Upregulation of IL-6 mRNA by IL-6 in skeletal muscle cells: role of IL-6 mRNA stabilization and Ca2+-dependent mechanisms

Cora Weigert, Martina Düfer, Perikles Simon, Evaine Debre, Heike Runge, Katrin Brodbeck, Hans U Häring, Erwin D Schleicher
American Journal of Physiology. Cell Physiology 2007, 293 (3): C1139-47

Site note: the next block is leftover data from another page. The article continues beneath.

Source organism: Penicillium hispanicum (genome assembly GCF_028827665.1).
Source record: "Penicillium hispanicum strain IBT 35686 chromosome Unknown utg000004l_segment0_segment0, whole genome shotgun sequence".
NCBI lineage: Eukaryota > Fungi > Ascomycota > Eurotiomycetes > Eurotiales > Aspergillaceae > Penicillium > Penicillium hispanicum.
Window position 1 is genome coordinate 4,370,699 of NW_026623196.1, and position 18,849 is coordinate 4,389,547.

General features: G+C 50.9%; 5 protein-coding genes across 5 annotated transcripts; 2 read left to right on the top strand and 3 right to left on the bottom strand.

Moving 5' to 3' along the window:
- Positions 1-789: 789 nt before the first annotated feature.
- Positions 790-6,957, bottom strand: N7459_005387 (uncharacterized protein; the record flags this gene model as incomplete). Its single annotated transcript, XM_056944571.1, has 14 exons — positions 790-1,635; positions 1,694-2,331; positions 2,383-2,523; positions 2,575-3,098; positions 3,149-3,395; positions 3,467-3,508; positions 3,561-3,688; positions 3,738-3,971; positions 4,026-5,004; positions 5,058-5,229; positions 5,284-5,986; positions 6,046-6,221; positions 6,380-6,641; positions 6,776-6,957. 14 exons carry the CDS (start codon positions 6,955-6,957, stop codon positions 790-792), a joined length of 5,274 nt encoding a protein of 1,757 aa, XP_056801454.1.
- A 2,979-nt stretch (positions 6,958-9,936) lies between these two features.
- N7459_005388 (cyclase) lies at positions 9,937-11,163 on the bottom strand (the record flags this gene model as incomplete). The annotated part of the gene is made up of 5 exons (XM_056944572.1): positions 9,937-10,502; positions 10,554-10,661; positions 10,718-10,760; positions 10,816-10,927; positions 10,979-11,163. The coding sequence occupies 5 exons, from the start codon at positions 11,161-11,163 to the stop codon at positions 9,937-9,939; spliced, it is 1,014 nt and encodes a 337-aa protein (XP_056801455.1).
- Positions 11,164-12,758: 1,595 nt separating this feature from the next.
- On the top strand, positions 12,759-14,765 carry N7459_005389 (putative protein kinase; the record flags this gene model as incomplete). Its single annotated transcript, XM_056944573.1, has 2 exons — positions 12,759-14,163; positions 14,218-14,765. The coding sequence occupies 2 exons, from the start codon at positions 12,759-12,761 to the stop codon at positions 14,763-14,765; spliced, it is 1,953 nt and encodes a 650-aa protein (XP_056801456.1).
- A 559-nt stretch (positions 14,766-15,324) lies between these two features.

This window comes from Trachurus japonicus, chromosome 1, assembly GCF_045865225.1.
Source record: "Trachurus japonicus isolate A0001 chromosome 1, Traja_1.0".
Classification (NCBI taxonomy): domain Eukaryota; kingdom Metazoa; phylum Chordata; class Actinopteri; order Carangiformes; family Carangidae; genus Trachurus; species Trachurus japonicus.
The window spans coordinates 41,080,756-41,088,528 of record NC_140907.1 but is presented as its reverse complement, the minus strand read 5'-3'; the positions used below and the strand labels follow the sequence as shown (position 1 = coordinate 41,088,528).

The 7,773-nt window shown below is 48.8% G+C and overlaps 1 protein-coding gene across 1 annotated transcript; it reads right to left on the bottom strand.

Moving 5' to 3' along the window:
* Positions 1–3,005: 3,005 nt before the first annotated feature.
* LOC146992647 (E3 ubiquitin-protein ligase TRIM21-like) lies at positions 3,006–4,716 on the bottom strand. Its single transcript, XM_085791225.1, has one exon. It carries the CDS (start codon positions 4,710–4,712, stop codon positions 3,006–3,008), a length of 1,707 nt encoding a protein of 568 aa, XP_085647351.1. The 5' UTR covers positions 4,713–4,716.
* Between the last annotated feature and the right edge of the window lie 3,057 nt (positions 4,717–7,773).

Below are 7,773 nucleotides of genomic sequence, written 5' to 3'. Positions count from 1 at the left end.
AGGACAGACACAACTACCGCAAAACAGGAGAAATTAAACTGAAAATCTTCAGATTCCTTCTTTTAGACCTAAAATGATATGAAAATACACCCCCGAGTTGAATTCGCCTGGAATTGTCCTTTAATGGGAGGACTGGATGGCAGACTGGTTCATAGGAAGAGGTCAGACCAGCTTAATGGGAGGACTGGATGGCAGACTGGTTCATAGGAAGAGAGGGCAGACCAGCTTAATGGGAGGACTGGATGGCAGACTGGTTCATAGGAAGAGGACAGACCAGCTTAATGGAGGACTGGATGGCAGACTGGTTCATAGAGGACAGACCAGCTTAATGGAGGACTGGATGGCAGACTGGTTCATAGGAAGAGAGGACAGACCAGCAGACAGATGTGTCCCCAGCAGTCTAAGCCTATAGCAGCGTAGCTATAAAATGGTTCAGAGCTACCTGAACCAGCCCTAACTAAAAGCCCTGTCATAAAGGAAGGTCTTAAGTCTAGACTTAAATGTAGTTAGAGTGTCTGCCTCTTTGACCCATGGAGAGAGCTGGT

Skeletal muscle cells have been established as significant producers of IL-6 during exercise. This IL-6 production is discussed as one possible mediator of the beneficial effects of physical activity on glucose and fatty acid metabolism. IL-6 itself could be the exercise-related factor that upregulates and maintains its own production. We investigated this hypothesis and the underlying molecular mechanism in cultured C(2)C(12) cells. IL-6 led to a rapid and prolonged increase in IL-6 mRNA, which was also found in human myotubes. Because IL-6 has been shown to activate AMP-activated kinase (AMPK), we studied whether, in turn, activated AMPK induces IL-6 expression. Pharmacological activation of AMPK with 5-aminoimidazole-4-carboxamide-1-beta-4-ribofuranoside upregulated IL-6 mRNA expression, which was blocked by knockdown of AMPK alpha(1) and alpha(2) using small, interfering RNA (siRNA) oligonucleotides. However, the effect of IL-6 was shown to be independent of AMPK, since the siRNA approach silencing the AMPK alpha-subunits did not reduce the upregulation of IL-6 induced by IL-6 stimulation. The self-stimulatory effect of IL-6 partly involves a Ca(2+)-dependent pathway: IL-6 increased intracellular Ca(2+), and intracellular blockade of Ca(2+) with a Ca(2+) chelator reduced the IL-6-mediated increase in IL-6 mRNA levels. Moreover, inhibition of Ca(2+)/calmodulin-dependent kinase kinase with STO-609 or the siRNA approach decreased IL-6 mRNA levels of control and IL-6-stimulated cells. A major, STO-609-independent mechanism is the IL-6-mediated stabilization of its mRNA. The data suggest that IL-6 could act as autocrine factor upregulating its mRNA levels, thereby supporting its function as an exercise-activated factor in skeletal muscle cells.


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